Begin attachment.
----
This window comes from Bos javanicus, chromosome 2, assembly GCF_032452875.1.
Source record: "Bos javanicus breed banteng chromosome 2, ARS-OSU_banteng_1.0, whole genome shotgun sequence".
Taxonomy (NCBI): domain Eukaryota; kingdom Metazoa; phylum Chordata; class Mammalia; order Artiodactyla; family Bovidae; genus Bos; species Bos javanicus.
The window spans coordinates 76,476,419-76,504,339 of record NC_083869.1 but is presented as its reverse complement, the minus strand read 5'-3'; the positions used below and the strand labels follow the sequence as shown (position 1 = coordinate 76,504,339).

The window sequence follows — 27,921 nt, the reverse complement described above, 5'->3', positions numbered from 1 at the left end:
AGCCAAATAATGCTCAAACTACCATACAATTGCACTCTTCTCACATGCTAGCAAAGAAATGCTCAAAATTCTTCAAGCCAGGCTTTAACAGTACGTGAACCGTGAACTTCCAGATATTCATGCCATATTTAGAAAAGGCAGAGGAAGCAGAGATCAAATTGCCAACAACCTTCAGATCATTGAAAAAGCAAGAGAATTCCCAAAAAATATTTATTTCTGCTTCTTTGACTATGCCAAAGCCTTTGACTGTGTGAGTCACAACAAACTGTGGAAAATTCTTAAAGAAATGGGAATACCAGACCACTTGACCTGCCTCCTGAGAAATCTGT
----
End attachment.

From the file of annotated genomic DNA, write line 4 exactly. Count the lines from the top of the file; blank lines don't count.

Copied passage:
The window spans coordinates 76,476,419-76,504,339 of record NC_083869.1 but is presented as its reverse complement, the minus strand read 5'-3'; the positions used below and the strand labels follow the sequence as shown (position 1 = coordinate 76,504,339).